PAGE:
Author and Medical Economist
- One of the earliest advocates of the computerization of American medicine
- Instrumental in the creation of four healthcare information organizations
- Speaks on how the changes in Washington affect the daily operations of healthcare organizations
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J.D. Kleinke is a medical economist, author, and entrepreneur. He has been instrumental in the creation of four health care information organizations, served on the Boards of several health care companies, and advised both sides of the political aisle on pragmatic approaches to health policy and legislation.
J.D. was one of the early developers of the health care informatics industry. In the 1990s, he was a principal architect in the creation and rapid growth of HCIA/Solucient - now Truven Health Analytics - from a niche health care data analysis firm to a leading provider of information products to health care organizations across the U.S. and Europe. He also helped establish HealthGrades, which he served as Executive Vice Chairman of the Board.
Before HCIA, J.D. was the Director of Corporate Programs at Sheppard Pratt Health System, the largest private psychiatric hospital in the US. While at Sheppard Pratt, J.D. developed and managed -- at the age of 28 -- the nation’s first provider-based, managed mental health care system.
J.D. has served as a member of the Editorial Board of Health Affairs and frequent contributor to The Wall Street Journal and The Huffington Post. As a Resident Fellow at the conservative think tank, the American Enterprise Institute, J.D. was the first to publish in the national media about the conservative origins of the Affordable Care Act. His article on these origins in The New York Times, “The Conservative Case for Obamacare” -- published five weeks before the re-election of President Obama -- generated significant controversy, but has since become part of the nation’s understanding of the law.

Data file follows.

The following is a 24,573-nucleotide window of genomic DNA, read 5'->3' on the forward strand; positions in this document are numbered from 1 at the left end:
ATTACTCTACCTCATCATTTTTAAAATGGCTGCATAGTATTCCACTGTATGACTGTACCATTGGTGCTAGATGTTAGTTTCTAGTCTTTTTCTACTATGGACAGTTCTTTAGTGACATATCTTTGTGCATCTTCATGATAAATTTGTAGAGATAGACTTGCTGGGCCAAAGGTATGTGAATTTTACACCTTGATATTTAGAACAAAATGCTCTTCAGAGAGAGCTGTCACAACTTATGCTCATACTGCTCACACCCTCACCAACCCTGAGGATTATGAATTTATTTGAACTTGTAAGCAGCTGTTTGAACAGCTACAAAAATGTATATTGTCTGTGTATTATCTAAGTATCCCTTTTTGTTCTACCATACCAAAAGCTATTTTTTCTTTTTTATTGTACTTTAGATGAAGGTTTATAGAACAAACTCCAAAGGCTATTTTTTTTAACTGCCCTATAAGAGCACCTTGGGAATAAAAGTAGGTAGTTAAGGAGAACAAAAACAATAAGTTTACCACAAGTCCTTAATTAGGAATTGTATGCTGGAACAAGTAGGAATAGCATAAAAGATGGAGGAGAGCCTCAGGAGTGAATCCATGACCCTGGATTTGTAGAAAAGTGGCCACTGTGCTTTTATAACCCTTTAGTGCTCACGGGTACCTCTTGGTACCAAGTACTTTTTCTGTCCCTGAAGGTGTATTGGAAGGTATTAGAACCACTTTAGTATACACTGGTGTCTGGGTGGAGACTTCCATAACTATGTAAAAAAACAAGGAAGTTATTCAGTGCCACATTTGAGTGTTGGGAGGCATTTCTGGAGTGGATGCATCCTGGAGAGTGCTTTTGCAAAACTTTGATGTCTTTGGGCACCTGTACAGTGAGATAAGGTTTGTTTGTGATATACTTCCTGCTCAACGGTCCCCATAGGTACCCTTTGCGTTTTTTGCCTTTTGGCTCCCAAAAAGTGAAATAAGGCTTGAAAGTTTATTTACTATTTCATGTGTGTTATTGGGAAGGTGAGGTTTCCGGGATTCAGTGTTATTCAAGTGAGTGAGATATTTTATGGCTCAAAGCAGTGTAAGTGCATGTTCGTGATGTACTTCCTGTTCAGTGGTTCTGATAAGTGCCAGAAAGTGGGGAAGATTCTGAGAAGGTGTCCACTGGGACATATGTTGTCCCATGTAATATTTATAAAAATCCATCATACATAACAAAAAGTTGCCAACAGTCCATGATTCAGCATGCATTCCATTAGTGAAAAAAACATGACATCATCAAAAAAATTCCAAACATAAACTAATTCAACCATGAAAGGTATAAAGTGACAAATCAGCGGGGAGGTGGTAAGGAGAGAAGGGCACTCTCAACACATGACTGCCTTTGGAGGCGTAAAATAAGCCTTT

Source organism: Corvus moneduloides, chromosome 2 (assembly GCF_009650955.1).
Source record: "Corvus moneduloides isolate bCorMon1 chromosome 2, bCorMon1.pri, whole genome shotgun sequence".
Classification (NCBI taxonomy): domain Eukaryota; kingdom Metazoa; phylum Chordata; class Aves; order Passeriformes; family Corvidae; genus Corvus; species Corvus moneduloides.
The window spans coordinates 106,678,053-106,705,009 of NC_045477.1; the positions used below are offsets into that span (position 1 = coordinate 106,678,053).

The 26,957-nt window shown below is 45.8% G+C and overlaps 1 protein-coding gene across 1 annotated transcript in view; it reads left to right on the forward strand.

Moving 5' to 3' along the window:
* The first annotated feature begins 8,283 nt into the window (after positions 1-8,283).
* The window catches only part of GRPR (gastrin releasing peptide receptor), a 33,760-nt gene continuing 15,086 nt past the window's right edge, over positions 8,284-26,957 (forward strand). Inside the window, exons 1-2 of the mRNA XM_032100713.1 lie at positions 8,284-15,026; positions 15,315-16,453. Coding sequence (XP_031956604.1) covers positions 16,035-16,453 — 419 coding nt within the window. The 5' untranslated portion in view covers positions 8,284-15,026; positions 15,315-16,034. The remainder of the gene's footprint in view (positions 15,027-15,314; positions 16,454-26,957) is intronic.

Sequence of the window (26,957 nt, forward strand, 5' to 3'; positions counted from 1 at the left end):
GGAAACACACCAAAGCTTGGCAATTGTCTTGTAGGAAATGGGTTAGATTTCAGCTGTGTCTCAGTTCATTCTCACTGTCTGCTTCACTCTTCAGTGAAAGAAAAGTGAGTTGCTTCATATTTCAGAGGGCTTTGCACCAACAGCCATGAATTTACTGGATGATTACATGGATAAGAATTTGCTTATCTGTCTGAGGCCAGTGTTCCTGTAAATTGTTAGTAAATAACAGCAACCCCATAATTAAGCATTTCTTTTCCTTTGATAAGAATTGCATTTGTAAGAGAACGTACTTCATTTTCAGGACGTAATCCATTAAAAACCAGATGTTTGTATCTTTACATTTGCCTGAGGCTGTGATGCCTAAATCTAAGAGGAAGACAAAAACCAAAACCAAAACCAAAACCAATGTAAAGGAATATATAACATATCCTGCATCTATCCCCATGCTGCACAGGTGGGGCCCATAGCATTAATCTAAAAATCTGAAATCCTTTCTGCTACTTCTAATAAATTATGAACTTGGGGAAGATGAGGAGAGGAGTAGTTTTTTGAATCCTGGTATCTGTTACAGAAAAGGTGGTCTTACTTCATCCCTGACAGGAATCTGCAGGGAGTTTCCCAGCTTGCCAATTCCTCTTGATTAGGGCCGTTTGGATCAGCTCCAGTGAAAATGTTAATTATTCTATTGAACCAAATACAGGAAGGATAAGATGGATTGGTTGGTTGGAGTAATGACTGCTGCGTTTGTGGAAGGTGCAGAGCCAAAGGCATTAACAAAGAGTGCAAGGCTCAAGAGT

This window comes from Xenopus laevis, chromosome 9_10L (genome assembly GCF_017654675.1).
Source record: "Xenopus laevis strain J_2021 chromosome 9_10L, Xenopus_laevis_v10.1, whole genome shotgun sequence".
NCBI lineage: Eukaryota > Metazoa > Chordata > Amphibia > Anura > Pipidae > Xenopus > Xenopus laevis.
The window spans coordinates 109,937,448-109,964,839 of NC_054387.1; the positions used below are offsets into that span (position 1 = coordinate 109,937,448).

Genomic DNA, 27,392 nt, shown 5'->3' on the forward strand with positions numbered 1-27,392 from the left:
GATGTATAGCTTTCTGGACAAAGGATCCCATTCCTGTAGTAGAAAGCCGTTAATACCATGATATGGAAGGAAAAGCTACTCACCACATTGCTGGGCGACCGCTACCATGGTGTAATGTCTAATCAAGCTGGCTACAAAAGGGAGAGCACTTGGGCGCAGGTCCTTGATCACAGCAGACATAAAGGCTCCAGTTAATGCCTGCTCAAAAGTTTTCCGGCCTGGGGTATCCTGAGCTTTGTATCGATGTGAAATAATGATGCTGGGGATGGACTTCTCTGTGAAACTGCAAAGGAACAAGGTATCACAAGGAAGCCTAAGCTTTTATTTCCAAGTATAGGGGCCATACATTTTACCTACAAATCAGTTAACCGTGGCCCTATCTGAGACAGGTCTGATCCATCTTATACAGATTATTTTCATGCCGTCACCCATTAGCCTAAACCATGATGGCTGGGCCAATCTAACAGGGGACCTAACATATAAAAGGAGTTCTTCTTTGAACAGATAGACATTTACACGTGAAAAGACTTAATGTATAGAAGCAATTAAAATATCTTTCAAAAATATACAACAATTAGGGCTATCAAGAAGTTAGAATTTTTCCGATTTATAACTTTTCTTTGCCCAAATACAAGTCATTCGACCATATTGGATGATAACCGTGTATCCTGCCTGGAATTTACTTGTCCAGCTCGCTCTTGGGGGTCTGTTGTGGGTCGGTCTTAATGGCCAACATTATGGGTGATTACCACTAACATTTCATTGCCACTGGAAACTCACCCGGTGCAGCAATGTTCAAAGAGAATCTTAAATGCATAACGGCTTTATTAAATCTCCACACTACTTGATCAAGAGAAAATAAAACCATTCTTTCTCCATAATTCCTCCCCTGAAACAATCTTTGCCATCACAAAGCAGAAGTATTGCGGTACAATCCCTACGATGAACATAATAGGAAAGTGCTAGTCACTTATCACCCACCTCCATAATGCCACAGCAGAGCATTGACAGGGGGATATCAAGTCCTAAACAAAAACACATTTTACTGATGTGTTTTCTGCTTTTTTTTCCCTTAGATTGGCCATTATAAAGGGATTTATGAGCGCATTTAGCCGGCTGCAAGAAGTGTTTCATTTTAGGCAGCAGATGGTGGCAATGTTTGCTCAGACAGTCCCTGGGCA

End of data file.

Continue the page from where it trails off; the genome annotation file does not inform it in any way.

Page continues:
Finally, he is the author of three books about the US health care system, most recently Catching Babies, a novel about the training and culture of OB/GYNs.
Repeal and Repeat: After Obamacare, Maybe Obamacare by Another Name. The situation is fluid…or is it? The new Congress and Administration rushed in to repeal and replace Obamacare, until they started looking at the details. This session provides a hard look at the realistic options for Republicans seeking to replace the ACA while minimizing the political damage to themselves and economic damage to health care insurers, providers, and beneficiaries. This session examines potential health insurance market upheavals, collateral impacts on hospitals, and the potential reshuffling of different patient populations in and out of coverage. And it lays out a practical framework and set of critical success factors for your organization going forward, as health care enters what may be the most volatile transition in the history of an industry already defined by uncertainty. This speech is not for the faint of heart!
Risky Hospital Business 2: Remake of the 1990s Managed Care Classic. Do payers really mean it this time…or are we just partying like it’s 1999? Value-based payment, global package pricing, MACRA, ACOs, medical homes – these are only a few of the latest attempts to correct the health system’s economic, behavioral and organizational disorders a century in the making. The cost and quality problems that gave rise to the national managed care companies in the 1990s have not gone away, inspiring both the government and large health plans to simultaneously revisit many of those same managed care strategies. Will this second round - and double dose - of harsh economic medicine prove worse than the disease? Or are certain aspects of health care’s cost and quality problems simply incurable? How can provider organizations cope with a system that, as the government and payers attempt to re-engineer it around reimbursement, seems to yield only more chaos? This session will outline how your organization can navigate the latest attempt to use reimbursement and other payment reforms to re-engineer the U.S. health care system.